Then we can populate both a thing and its attributes with a single query, returning the id generated by the database:

query conn [sql|
    WITH thing AS (
        INSERT INTO things (name) VALUES (?) RETURNING id
    ), newattrs AS (
        INSERT INTO attributes
            SELECT thing.id, a.*
            FROM thing JOIN ? a
    )
      SELECT id FROM thing;
  |]  ("bob", Values   [ "text" ,"int8" ]
                     [ ( "foo"  , 42    )
                     , ( "bar"  , 60    ) ])

The empty case is also dealt with correctly; see the documentation for details.

Improved support for outer joins

A long standing challenge with postgresql-simple is dealing with outer joins in a sane way. For example, with the schema above, let’s say we want to fetch all the things along with their attributes, whether or not any given thing has any attributes at all. Previously, we could write:

getAllTheThings :: Connection -> IO [(Text, Maybe Text, Maybe Int64)]
getAllTheThings conn = do
    query conn [sql|
        SELECT name, key, value
          FROM things LEFT OUTER JOIN attributes
            ON things.id = attributes.id
      |]

Now, the columns from the attributes table are not nullable, so normally we could avoid the Maybe constructors, however the outer join changes that. Since both of these columns are not nullable, they are always both null or both not null, which is an invariant not captured by the type. And a separate Maybe for each column gets awkward to deal with, especially when more columns are involved.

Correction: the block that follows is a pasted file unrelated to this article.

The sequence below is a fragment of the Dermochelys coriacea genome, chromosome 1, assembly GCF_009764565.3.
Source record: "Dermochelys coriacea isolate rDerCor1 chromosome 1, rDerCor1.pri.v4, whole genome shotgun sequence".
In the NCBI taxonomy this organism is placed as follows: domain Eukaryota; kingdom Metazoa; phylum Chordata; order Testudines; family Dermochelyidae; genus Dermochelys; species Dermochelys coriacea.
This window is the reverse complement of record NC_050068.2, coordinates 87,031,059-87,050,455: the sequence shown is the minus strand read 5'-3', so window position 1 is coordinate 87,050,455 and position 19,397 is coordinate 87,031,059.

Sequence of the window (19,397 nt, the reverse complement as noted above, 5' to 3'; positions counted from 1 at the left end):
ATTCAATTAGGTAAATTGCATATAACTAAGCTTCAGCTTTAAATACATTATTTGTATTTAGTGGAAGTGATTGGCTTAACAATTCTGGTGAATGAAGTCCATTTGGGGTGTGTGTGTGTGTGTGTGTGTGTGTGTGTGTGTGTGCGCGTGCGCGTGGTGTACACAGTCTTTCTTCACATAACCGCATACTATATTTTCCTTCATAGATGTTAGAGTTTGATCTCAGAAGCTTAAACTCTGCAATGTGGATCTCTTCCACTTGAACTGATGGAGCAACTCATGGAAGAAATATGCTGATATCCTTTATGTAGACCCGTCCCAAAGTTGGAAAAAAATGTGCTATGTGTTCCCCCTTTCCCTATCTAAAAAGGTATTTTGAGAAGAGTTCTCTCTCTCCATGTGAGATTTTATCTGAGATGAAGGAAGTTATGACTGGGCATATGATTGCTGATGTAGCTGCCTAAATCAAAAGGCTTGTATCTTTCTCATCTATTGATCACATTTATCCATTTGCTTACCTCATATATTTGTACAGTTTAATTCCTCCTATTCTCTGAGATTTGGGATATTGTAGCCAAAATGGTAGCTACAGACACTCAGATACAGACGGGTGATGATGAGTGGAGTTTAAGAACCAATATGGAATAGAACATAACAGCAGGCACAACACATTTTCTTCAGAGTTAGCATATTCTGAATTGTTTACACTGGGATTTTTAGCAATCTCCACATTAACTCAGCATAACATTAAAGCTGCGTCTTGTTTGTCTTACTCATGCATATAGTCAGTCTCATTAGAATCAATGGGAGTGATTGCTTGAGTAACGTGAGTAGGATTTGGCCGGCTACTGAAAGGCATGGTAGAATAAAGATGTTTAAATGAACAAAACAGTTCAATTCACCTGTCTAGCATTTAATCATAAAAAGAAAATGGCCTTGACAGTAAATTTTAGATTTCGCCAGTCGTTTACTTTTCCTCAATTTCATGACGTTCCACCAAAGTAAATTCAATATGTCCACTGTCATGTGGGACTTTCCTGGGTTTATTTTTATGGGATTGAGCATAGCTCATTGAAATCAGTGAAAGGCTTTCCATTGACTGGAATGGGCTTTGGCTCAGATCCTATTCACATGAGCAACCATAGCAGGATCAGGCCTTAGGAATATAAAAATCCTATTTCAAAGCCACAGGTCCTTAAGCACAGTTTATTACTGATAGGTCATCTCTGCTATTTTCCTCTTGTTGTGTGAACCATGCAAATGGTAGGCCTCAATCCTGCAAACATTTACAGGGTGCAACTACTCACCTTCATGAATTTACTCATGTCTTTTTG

What we would really like to do is change the type signature to:

getAllTheThings :: Connection -> IO [Only Text :. Maybe (Text, Int64)]

And now we can, and it will just work! Well, almost. The caveat is that there is a separate instance FromRow (Maybe ...) for most of the provided FromRow instances. This won’t work with your own FromRow instances unless you also declare a second instance. What’s really desired is a generic instance:

instance FromRow a => FromRow (Maybe a)

This instance would return Nothing if all the columns that would normally be consumed are null, and attempt a full conversion otherwise. This would reduce code bloat and repetition, and improve polymorphism and compositionality.

But alas, it’s not possible to define such an instance without changing the FromRow interface, and quite probably breaking everybody’s FromRow instances. Which I’m totally willing to do, once somebody comes up with a way to do it.

2013 April 27

Announcing postgresql-simple 0.3.1